Knit Graffiti in Oberursel

Among the new-to-me things I noticed in Oberursel yesterday was also this display of Knit Graffiti. Three big pillars have been wrapped in knitting and it is quite decorative.

As this is part of a yarn shop in the Rathausstrasse (next to city hall), the Knit Graffiti is an innovative way to advertise.

Knit Graffiti in Oberursel

The shop needs to advertise – we could not even find its name on the store front!

The internet was more helpful: Wollladen Wolllaus (wool store wool louse)  Rathausplatz 6

Unfortunately, my own Knit Graffiti, wrapped around a lantern post, had been cut down this summer. It was a fairly small piece of knitting, but probably did not adhere to German sidewalk regulations.


KnitaHug in Boscombe

Number four and five KnitaHug have gone up… and I am still footloose in the U.K.

This one went up at Honeycombe Beach between pole 208 and 209.

This one was fairly easy to attach while going unnoticed. I attached this on the windy side of the pier with hardly anyone passing by in broad daylight.

This is so much fun!


Knit Graffiti in Bournemouth

Knit a Hug #2 was put up at Bournemouth Pier in full view of everyone. The pier was quite busy with people waiting for the land train which shuttles tourists back and forth between Bournemouth and Boscombe Bay.

Knit a Hug at Bournemouth Pier

Watched the land train conductor and his assistant inspect this little addition to the pole.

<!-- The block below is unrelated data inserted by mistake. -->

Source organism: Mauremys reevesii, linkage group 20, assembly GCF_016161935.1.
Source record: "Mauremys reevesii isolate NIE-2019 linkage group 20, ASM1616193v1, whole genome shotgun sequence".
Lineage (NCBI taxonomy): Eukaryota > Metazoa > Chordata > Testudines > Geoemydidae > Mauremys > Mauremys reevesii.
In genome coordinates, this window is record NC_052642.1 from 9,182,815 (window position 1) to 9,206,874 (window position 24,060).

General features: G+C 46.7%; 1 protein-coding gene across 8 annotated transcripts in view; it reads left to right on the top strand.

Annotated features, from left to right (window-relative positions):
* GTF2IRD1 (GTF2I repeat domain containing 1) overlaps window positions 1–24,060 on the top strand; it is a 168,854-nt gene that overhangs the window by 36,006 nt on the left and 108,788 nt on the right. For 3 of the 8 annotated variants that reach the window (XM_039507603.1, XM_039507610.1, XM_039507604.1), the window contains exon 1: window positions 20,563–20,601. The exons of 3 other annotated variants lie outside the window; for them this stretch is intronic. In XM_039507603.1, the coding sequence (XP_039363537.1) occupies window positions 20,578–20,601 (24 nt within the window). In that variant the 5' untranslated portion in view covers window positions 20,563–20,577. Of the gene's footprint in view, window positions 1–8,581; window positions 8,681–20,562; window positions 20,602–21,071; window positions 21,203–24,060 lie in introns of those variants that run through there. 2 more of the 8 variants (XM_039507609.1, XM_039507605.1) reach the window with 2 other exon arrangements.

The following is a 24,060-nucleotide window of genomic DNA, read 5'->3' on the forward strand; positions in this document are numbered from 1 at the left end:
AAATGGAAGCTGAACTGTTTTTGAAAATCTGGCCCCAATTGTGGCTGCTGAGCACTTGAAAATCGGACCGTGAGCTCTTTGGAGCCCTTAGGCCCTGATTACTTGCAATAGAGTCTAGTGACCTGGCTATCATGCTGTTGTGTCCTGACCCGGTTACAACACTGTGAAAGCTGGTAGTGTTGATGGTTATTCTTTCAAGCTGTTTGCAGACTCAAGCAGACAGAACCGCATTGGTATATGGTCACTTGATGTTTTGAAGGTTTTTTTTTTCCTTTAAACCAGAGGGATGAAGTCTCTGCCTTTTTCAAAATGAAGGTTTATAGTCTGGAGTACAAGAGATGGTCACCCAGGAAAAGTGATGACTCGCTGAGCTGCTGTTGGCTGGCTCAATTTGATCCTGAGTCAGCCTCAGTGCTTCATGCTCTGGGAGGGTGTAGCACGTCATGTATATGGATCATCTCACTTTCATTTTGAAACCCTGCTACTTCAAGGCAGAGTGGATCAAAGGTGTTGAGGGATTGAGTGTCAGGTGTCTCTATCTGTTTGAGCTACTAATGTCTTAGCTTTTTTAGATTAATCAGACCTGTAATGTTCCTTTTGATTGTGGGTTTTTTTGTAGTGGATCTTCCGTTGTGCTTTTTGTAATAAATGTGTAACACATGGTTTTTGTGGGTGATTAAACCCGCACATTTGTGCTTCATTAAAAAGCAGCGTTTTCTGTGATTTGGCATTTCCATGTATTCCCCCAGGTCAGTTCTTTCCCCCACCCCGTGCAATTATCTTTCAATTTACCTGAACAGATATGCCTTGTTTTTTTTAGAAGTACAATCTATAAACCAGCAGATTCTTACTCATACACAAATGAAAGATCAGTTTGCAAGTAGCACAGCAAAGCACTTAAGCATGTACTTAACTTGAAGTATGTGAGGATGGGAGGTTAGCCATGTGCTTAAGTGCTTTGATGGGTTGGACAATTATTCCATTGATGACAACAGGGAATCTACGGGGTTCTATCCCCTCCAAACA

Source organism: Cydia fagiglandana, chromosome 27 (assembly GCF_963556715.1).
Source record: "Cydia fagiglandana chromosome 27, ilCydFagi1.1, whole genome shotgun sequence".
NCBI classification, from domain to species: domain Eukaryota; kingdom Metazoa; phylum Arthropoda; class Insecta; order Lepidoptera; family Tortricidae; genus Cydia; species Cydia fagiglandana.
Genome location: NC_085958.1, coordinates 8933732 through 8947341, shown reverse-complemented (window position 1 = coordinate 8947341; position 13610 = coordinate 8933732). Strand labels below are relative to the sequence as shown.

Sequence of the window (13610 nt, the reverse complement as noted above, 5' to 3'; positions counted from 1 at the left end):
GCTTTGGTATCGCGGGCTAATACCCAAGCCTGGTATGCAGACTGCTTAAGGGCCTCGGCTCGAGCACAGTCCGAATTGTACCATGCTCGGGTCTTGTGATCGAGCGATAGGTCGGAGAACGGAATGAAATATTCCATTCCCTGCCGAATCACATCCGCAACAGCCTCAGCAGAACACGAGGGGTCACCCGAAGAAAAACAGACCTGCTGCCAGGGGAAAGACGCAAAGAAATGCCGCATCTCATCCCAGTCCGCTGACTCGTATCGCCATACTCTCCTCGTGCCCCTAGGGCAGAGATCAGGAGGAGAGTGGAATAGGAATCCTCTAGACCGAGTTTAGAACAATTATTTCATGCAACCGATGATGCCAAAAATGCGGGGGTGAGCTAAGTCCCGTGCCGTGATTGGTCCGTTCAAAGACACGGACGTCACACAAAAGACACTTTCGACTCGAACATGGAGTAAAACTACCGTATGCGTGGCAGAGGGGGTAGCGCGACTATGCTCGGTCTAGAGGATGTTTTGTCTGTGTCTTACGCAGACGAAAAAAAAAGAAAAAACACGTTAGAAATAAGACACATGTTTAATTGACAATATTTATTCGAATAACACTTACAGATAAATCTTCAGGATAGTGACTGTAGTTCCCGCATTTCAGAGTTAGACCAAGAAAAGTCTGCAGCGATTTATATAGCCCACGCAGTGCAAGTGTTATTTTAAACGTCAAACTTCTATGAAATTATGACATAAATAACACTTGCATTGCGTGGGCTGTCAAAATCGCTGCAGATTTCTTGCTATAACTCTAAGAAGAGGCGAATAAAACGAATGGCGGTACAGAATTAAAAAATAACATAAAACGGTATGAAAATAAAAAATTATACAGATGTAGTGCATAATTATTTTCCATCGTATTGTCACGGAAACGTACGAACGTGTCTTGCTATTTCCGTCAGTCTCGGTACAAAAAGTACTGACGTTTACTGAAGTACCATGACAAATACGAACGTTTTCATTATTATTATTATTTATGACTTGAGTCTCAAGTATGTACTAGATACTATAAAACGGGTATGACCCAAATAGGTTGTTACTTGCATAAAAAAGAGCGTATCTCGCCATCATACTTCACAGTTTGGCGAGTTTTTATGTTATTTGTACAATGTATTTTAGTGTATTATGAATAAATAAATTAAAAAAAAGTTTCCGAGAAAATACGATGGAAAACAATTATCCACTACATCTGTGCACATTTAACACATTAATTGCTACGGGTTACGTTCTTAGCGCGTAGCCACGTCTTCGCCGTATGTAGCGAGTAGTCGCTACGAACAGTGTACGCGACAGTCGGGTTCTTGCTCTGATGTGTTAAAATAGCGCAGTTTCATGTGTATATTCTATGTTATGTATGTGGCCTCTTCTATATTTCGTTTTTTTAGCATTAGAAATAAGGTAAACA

When we passed the pole this afternoon,  it was still hanging there.

Knit Graffiti in Boscombe Bay

Well, I did it! I put up my first knit graffiti in Boscombe Bay. Again, it was a lot of fun putting it up, especially once you learn to ignore the onlookers.

The pieces themselves are knitted, but each piece is attached by crocheting the ends together.

This one I put up right outside our vacation home. There is not much foot traffic, but it is still hanging there.

Knit a Hug in Boscombe Bay

The label I use is Knit a Hug. So if you see my little works of knit graffiti, drop me a note.

True to the colors of the British flag, all pieces are done in red, white, and blue.

Knit Graffiti in Germany

Through a friend of mine, who had just returned from a trip to New York in April, I learned about knit graffiti. After seeing her photos (some of them are on my other blog BeuteBayern), I got really inspired to try my hands at this. Just knitting something I would have found too boring, but putting it up secretly caught my full attention.

I had not held knitting needles in my hands for the past 10 years, but I was able to locate some old yarn and found my box of needles again as well.

This evening, I went out and attached my first piece of knit graffiti. Knitting it was fun, but attaching it to the lamp post was even more fun. We have so many dog walkers in our neighborhood and I had to crochet the piece together very quickly as not to draw so much attention. Felt a bit like committing a crime, but it is legal (supposedly).

Knit Graffiti in Oberursel - legal

I wonder how long it will stay up before one of the neighbors will cut it down.

This was so much fun!

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